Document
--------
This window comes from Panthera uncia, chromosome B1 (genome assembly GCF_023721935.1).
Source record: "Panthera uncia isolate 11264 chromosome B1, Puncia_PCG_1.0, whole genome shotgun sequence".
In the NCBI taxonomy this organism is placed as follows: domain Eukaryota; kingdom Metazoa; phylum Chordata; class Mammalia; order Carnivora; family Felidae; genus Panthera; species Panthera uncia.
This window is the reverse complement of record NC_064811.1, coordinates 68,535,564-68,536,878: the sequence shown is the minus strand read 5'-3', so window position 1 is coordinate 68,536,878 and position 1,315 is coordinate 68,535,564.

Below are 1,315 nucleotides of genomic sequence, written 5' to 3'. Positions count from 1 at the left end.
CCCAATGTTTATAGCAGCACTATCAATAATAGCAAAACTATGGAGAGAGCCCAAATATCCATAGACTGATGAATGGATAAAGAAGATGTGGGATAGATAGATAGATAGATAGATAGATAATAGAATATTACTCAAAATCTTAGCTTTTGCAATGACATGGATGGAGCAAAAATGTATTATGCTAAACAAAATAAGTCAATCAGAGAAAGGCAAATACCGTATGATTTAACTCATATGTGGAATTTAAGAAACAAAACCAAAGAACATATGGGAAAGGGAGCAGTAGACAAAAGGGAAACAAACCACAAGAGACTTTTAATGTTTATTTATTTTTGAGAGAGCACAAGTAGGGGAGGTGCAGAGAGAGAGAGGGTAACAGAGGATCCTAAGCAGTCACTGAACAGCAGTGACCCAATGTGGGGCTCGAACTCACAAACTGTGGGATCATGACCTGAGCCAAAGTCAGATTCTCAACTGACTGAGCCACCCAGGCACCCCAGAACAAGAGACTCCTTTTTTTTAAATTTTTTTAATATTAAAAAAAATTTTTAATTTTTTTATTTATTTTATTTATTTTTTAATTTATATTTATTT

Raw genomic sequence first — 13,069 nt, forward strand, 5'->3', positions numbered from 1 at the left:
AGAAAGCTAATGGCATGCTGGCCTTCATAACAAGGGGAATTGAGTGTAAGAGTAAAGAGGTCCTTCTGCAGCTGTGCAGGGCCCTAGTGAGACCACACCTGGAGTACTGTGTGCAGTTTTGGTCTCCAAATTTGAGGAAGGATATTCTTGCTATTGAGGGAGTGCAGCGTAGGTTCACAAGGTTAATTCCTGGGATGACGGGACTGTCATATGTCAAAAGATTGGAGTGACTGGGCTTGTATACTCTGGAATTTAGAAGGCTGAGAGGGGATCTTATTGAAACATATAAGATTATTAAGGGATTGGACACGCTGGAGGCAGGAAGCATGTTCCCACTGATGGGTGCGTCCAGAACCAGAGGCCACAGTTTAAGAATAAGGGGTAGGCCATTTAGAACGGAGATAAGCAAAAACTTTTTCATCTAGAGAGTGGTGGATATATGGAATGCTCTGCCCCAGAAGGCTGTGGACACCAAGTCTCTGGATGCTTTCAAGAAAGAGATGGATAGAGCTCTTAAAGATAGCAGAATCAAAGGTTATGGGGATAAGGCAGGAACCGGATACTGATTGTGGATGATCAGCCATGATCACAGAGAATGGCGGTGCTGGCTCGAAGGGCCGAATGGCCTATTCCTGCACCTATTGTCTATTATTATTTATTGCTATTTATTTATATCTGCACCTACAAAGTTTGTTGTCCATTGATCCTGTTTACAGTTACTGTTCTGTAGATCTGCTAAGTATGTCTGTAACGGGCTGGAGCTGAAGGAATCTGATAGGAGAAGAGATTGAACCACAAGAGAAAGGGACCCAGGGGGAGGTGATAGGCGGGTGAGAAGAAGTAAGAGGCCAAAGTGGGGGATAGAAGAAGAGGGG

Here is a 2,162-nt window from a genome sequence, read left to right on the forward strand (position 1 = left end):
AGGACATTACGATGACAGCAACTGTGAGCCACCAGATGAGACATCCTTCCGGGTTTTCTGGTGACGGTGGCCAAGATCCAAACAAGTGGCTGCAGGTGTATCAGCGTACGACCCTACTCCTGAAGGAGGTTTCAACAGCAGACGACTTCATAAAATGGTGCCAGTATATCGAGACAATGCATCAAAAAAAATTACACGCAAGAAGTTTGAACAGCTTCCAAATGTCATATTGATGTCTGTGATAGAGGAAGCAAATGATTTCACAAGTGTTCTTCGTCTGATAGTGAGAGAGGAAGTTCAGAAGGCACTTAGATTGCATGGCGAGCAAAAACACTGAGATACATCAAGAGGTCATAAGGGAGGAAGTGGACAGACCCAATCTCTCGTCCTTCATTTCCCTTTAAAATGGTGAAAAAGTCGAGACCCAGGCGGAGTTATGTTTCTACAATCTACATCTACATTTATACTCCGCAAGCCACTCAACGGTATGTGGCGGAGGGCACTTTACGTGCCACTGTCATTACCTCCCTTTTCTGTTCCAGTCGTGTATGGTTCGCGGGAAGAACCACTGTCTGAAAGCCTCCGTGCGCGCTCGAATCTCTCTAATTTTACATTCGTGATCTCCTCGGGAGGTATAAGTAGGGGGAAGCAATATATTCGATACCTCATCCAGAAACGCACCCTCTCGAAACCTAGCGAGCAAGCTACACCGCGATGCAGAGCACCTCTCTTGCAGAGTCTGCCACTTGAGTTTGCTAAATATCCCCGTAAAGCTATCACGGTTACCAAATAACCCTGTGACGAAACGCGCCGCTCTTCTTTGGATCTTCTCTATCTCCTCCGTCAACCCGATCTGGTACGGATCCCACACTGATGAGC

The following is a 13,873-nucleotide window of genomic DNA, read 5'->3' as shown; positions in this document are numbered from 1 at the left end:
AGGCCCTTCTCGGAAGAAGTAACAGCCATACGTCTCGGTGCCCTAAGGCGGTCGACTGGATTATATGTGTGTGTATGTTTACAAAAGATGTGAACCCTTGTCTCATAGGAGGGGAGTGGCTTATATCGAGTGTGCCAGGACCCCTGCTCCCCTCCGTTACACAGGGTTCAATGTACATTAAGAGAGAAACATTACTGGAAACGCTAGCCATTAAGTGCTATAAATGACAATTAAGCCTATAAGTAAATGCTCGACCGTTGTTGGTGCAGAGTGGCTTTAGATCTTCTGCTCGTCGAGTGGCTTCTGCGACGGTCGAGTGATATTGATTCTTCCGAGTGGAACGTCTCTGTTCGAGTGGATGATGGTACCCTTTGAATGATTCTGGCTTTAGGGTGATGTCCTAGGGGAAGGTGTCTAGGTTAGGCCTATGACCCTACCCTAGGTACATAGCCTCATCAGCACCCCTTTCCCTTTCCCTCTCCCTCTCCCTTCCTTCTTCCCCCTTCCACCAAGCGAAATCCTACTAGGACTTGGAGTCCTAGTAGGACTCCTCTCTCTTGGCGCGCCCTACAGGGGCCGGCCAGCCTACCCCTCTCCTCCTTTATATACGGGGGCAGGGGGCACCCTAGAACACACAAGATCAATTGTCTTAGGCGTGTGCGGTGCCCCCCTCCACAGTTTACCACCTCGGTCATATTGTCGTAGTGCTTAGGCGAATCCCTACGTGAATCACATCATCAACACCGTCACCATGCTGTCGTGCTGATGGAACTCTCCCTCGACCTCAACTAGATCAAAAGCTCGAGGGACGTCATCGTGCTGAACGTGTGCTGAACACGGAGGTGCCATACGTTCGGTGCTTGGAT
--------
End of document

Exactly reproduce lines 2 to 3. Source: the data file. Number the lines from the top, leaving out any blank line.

Source record: "Panthera uncia isolate 11264 chromosome B1, Puncia_PCG_1.0, whole genome shotgun sequence".
In the NCBI taxonomy this organism is placed as follows: domain Eukaryota; kingdom Metazoa; phylum Chordata; class Mammalia; order Carnivora; family Felidae; genus Panthera; species Panthera uncia.